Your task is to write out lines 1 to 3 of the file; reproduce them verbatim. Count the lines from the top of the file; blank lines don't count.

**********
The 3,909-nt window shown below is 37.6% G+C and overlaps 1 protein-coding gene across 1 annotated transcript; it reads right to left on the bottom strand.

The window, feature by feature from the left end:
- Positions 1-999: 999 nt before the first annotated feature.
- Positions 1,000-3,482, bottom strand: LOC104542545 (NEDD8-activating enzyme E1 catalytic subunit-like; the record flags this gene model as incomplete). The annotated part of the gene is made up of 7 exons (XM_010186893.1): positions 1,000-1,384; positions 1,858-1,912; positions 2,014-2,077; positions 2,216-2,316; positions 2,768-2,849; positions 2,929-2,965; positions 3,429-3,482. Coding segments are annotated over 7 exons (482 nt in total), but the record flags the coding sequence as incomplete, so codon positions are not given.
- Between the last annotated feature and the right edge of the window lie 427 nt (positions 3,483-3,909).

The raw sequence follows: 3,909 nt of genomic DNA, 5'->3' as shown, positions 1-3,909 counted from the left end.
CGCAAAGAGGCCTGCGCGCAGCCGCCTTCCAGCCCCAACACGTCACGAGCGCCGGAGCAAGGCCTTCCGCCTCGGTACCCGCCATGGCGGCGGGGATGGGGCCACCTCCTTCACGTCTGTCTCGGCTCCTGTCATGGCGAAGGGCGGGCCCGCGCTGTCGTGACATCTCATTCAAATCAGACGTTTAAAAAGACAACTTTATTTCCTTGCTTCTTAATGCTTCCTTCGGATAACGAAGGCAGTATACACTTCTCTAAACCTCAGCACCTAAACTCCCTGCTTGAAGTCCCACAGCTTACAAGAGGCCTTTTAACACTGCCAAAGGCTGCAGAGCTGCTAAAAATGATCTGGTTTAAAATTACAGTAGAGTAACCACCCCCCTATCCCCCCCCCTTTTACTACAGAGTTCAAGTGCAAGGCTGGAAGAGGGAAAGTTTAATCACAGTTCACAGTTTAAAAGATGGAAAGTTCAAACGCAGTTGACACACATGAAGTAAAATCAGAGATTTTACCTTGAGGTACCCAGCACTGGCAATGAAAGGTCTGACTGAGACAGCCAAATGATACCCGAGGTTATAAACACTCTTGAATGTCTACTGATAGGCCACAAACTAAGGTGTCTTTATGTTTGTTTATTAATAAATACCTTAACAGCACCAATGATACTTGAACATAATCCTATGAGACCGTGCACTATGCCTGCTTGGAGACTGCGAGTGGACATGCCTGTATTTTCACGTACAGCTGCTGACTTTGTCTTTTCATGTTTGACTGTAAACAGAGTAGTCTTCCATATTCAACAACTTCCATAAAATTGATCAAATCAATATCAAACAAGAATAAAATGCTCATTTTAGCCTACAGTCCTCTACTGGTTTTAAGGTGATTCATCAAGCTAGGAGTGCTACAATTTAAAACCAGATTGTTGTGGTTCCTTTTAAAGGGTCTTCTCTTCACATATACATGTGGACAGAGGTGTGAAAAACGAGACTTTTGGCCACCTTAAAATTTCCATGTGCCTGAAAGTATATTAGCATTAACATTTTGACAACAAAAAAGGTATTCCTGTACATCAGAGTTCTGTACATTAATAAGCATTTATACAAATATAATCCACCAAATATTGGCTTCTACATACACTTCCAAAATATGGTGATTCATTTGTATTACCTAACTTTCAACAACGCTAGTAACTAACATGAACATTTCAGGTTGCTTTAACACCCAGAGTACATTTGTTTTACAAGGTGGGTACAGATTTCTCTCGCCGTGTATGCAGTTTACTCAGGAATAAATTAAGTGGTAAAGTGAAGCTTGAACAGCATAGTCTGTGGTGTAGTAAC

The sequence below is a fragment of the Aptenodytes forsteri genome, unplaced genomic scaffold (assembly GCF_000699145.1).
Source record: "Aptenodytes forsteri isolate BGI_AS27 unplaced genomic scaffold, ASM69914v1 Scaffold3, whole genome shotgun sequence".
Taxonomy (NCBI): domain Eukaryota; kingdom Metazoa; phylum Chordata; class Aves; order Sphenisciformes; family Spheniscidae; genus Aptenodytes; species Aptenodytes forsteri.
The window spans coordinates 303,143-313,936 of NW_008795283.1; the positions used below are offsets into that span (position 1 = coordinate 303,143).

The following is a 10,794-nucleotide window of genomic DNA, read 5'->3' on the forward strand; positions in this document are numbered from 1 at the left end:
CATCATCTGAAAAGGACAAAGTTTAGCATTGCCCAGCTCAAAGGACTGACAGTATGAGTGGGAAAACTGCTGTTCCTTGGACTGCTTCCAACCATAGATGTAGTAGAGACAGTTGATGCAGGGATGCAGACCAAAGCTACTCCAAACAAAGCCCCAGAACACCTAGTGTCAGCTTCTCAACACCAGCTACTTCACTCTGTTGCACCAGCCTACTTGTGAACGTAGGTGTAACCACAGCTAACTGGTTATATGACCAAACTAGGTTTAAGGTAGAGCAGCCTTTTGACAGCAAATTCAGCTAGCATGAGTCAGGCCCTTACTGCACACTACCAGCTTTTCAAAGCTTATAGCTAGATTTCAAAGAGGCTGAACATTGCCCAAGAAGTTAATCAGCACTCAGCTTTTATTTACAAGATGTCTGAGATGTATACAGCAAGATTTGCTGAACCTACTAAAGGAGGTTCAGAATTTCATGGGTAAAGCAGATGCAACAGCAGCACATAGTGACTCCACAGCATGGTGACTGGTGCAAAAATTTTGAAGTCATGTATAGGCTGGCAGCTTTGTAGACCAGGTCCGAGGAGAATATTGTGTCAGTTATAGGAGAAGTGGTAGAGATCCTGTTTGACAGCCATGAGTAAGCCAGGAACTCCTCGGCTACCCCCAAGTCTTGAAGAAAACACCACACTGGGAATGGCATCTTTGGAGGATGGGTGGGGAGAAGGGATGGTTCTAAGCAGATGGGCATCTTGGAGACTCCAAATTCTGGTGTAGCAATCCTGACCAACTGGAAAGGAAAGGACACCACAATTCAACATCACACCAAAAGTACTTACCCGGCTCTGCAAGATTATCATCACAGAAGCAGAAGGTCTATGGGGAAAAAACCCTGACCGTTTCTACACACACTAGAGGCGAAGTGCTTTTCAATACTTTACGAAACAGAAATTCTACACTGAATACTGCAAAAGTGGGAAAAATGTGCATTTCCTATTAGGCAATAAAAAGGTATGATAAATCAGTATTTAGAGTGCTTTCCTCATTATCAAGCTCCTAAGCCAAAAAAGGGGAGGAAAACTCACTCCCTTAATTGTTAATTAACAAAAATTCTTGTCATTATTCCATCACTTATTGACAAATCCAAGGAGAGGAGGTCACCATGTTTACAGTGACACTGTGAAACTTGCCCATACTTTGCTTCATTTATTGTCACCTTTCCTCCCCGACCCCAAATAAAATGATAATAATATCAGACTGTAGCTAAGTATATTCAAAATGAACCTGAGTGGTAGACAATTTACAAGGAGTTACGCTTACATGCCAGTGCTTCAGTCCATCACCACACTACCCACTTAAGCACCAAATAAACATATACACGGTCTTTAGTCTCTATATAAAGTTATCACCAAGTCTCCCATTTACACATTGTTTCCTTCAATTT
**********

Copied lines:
The 3,909-nt window shown below is 37.6% G+C and overlaps 1 protein-coding gene across 1 annotated transcript; it reads right to left on the bottom strand.

The window, feature by feature from the left end:
- Positions 1-999: 999 nt before the first annotated feature.